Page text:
Mr. Bell, the St. Louis County prosecutor, said that the case “presented a unique set of facts” that made it an ideal opportunity for restorative justice mediation. He emphasized Ms. Crews’s immediate apology after she fired a bullet into Ms. Hall’s back, and Ms. Hall’s disclosure to him that she did not wish to see Ms. Crews go to jail.
Soon after the shooting, Mr. Bell contacted the restorative justice program in Washington, D.C., which the city’s attorney general, Karl A. Racine, established in 2017. Seema Gajwani, who leads the program, agreed to facilitate the moderation between Ms. Hall and Ms. Crews.
“This is an example accomplishing the ideal, which is healing and justice,” Mr. Bell said in an interview. “The trauma that individuals have to deal with during the legal process often does not address that healing, that type of accountability, and it’s not designed to.”
Ms. Gajwani said in an interview that the criminal justice system leaves little room for people to have the agency to “resolve things themselves and to have a chance to speak.” She said she has often been surprised by how frequently victims opt for restorative justice when it is available, instead of a trial.
Washington’s restorative justice program has conducted more than 150 mediations, according to Mr. Racine’s office, which said that an internal analysis of cases involving juvenile offenders indicated that the process reduces recidivism.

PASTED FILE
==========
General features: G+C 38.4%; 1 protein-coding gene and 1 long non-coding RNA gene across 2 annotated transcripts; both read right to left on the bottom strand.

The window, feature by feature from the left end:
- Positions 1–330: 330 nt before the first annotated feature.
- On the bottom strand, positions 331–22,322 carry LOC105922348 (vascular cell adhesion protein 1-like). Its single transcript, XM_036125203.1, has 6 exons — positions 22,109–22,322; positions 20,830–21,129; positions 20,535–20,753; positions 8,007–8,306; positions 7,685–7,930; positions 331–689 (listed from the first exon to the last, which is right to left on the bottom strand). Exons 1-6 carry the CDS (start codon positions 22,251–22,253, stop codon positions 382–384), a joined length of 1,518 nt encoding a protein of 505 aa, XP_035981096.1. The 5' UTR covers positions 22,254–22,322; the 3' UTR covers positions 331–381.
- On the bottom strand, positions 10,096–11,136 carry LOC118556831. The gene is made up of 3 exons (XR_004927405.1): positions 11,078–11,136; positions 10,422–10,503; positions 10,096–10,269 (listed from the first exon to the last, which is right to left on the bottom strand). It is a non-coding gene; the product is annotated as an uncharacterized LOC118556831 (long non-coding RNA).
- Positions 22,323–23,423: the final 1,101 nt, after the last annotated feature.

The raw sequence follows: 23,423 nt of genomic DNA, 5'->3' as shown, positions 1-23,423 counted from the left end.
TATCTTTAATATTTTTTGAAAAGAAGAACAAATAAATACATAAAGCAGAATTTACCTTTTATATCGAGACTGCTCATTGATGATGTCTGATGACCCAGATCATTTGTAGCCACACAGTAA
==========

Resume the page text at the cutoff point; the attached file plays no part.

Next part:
Restorative justice programs are proliferating across the country, and not just in major metropolitan areas, said Alissa Marque Heydari, deputy director of the Institute for Innovation in Prosecution at the John Jay College of Criminal Justice.
“It can give that person a level of closure that the traditional form of prosecution really can’t,” Ms. Heydari said, adding that there was a “growing trend” of applying restorative justice mediation to a wide range of cases beyond low-level crimes.
Restorative justice cases involving police officers or former officers are rare, according to Ms. Gajwani, who said the mediation in the Ladue shooting was the first one she had participated in with an officer.
One exception involved the dismissal of all charges last year against a former police officer in Asheville, N.C., who had been convicted of assaulting an unarmed Black man who was suspected of jaywalking.
The dismissal of the assault charge against Ms. Crews clears the way for her to return to the police force if she chooses, Mr. Noble, her attorney, said, adding that she had yet to indicate her future plans to him.
Ms. Hall said that she still struggles years after the shooting. She feels fear when she goes outside and finds herself catastrophizing, or assuming the worst, when she gets in her car.
But she said she was at peace with Ms. Crews. Their meeting was “very emotional,” Ms. Hall said, adding that it was “the best thing we could have done for both of us.”
“It felt like she was genuinely sorry,” she said. “I’m still here, and I’m thankful for that.”